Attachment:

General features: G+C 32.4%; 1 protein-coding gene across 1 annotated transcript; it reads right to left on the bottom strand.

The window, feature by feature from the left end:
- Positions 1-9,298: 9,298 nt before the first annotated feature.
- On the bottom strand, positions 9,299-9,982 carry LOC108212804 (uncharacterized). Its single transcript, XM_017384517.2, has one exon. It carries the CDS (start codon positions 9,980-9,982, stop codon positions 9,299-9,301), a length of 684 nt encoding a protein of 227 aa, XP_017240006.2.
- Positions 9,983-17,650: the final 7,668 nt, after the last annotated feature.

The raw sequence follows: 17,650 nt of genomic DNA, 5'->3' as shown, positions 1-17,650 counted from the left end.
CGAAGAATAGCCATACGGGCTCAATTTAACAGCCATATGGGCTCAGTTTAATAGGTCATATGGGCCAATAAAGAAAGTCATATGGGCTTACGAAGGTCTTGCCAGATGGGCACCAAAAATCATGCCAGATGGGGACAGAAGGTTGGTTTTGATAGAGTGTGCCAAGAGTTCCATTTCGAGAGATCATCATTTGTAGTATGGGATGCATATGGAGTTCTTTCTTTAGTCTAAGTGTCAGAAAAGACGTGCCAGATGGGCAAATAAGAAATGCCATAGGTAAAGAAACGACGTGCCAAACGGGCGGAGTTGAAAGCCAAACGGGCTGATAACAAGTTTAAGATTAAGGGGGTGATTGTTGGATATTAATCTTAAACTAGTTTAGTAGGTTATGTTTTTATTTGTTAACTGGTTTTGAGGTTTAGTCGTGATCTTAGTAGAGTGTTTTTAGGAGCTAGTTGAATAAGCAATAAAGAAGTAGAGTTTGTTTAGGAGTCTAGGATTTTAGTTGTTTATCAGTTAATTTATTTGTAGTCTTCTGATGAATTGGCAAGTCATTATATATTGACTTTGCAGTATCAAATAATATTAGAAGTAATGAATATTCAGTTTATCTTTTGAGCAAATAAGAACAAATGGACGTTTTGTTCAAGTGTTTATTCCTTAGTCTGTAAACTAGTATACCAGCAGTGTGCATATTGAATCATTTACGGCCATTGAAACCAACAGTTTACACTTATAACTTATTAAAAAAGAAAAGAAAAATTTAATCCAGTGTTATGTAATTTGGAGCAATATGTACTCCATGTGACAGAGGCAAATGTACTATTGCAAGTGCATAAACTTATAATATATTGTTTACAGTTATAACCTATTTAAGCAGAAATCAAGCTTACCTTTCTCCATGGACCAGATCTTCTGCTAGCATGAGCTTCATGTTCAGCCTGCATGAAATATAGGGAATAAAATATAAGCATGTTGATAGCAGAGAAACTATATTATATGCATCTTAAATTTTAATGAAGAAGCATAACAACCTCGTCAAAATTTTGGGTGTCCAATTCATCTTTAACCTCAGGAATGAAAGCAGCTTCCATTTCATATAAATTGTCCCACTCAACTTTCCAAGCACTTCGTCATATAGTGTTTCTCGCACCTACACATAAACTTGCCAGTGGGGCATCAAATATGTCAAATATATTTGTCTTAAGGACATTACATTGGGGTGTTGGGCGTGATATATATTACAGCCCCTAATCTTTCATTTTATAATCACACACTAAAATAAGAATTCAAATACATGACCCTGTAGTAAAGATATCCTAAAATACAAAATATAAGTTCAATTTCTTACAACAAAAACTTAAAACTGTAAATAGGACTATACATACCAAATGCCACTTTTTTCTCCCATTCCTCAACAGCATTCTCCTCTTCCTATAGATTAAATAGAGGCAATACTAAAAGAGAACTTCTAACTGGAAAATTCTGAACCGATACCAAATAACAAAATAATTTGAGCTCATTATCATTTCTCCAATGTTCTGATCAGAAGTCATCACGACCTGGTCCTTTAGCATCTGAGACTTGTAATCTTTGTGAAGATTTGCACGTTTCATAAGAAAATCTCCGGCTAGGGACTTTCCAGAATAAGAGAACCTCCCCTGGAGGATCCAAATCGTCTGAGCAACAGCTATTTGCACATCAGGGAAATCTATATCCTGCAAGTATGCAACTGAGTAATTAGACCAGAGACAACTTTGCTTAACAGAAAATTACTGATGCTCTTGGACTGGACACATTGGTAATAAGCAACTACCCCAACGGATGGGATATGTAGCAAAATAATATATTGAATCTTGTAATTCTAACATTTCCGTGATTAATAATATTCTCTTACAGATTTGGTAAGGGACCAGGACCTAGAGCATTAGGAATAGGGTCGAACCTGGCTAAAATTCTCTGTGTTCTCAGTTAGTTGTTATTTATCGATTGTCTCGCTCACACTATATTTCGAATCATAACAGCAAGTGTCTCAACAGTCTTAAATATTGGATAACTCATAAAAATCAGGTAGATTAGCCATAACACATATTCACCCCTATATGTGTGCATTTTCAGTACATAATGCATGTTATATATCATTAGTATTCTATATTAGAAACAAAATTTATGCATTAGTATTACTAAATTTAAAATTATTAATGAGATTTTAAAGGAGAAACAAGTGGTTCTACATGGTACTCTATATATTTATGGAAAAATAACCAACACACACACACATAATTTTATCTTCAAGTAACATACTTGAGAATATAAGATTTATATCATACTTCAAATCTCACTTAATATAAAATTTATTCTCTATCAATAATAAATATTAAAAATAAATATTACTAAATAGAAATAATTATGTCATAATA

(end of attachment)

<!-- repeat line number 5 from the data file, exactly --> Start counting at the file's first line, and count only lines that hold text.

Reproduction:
- Positions 9,983-17,650: the final 7,668 nt, after the last annotated feature.